Quick question: Are vegetables less nutritious than they used to be?
You're free to argue about this, because scientists haven't managed to come up with a clear answer.
There's some new data out this week in the journal Crop Science, and at least for broccoli, the answer seems to be no. But keep reading, because the story gets a little more complicated.
Scientists at the U.S. Department of Agriculture took 13 different genetic lines of broccoli that were released by seed companies over the past 46 years, grew them side-by-side, and measured levels of many micronutrients, including calcium, magnesium, iron, and zinc. They also grew an older variety of the vegetable, called Waltham 29, that was created by plant breeders in Massachusetts in 1950.
They found no clear trend or rising or falling nutrients among the commercial broccoli lines. Older hybrids did not, on average, have higher or lower concentrations than more recent ones. But the researchers did find bigger is worse; the genetic lines that produced larger heads of broccoli also had lower concentrations of nutrients — that is, there was less nutrition per ounce of vegetable.
And then there was the geezer broccoli: Waltham 29. It did have significantly higher levels of many nutrients. The problem? It looks so different, most consumers nowadays probably wouldn't buy it. "You probably wouldn't even call it broccoli," says Michael Grusak, one of the study's authors. Grusak is a plant physiologist at the Children's Nutrition Research Center in Houston.
In fact, back in the day when plant breeders created Waltham 29, Americans barely ate any broccoli: Less than one pound per person per year, on average. Consumption grew when breeders came up with new varieties that seemed more palatable.
Could plant breeders have kept those high nutrition levels, while still making broccoli popular? No one knows, at least not yet.
This study certainly won't end the debate over nutrients in modern vegetables. It started in earnest in 2004, when researcher Donald Davis at the University of Texas took a look at data published by the USDA, over many years, on the nutritional content of 43 common vegetables. Davis discovered that in 1950, the USDA reported higher levels of most nutrients than in 1999.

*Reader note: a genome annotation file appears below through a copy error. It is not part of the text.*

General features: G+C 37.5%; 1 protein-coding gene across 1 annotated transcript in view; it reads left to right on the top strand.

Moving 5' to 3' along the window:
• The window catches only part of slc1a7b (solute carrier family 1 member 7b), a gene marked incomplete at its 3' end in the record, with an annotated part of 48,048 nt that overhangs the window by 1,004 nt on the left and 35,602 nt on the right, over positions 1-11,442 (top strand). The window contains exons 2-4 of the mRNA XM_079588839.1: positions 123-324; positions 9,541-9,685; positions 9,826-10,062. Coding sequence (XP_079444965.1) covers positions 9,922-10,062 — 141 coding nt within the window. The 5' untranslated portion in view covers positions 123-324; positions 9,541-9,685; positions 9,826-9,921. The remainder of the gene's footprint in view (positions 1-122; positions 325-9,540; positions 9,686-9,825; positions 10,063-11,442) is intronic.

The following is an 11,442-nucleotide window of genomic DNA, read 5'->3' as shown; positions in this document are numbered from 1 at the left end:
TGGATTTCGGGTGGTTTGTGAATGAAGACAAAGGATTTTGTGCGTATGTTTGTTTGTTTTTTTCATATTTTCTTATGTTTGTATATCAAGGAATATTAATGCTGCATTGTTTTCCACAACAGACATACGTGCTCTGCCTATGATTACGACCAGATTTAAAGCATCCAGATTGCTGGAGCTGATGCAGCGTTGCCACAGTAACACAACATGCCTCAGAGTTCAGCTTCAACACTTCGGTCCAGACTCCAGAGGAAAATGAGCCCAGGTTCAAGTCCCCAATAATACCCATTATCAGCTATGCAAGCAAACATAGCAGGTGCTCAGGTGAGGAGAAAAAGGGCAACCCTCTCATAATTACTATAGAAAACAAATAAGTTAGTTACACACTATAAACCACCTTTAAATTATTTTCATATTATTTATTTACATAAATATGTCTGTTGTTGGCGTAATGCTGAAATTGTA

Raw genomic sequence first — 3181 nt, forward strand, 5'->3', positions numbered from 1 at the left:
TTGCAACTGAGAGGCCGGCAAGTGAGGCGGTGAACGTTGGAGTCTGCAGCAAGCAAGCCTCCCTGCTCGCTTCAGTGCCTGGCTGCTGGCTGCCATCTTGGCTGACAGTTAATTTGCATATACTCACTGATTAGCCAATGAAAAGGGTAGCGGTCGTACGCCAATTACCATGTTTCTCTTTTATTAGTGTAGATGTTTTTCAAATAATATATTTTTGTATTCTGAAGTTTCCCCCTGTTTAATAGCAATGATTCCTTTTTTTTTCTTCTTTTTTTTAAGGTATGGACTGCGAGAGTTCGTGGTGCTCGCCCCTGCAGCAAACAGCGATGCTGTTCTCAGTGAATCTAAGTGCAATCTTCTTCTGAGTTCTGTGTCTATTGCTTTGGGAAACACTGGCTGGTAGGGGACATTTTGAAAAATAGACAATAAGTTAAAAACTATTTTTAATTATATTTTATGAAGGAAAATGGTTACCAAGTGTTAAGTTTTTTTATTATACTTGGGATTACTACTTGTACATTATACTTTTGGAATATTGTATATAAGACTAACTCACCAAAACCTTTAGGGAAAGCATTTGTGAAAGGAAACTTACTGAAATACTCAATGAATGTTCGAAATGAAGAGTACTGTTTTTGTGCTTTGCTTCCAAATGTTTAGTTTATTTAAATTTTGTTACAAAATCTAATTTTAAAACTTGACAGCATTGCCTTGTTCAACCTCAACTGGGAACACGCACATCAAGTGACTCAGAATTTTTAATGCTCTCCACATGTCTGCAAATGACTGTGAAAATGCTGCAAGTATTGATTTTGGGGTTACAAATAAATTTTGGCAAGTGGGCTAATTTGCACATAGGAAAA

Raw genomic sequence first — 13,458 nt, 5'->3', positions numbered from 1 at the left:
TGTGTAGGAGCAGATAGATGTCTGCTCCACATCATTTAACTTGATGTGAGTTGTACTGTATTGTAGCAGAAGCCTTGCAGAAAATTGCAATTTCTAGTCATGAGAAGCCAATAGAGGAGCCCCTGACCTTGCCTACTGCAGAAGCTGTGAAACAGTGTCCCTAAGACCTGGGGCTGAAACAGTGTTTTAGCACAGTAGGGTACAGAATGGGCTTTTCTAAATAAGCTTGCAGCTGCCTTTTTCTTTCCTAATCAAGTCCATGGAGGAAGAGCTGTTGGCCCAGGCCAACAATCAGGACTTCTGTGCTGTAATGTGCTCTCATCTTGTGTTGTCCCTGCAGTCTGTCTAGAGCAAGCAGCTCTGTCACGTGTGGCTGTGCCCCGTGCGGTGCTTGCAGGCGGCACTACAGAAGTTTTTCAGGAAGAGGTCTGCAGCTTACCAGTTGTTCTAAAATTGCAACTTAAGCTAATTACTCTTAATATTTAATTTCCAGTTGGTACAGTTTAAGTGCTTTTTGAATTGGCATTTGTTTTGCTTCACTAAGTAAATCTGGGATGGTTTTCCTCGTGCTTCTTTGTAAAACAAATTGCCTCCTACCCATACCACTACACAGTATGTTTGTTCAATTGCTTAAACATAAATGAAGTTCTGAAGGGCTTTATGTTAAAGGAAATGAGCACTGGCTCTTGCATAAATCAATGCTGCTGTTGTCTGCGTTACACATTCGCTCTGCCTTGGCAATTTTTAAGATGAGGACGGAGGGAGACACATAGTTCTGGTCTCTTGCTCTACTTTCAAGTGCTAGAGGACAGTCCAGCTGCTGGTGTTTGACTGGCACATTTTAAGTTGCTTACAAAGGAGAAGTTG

There are many possible reasons for this apparent decline. The USDA may simply have changed its survey methods. But Davis said at the time that he suspected it resulted from the introduction of new varieties.
Wheat and rice breeders have created varieties that yield more grain per acre. That's more calories and protein, but a few studies, especially of wheat, do suggest that there's a tradeoff between quantity and quality: The more grain, the less the concentration of important stuff like iron.
But genetics — what plant breeders control — probably isn't the major factor determining nutrient levels. Those levels can vary widely depending on what the soil a plant grew in, what time a vegetable was harvested, and how long it sat in storage. And how you cook broccoli can also have some effect on how much good they do you.
The bottom line? No matter what, all of those vegetables are good for you. So just listen to that echo of your mother's voice in your head, and eat them.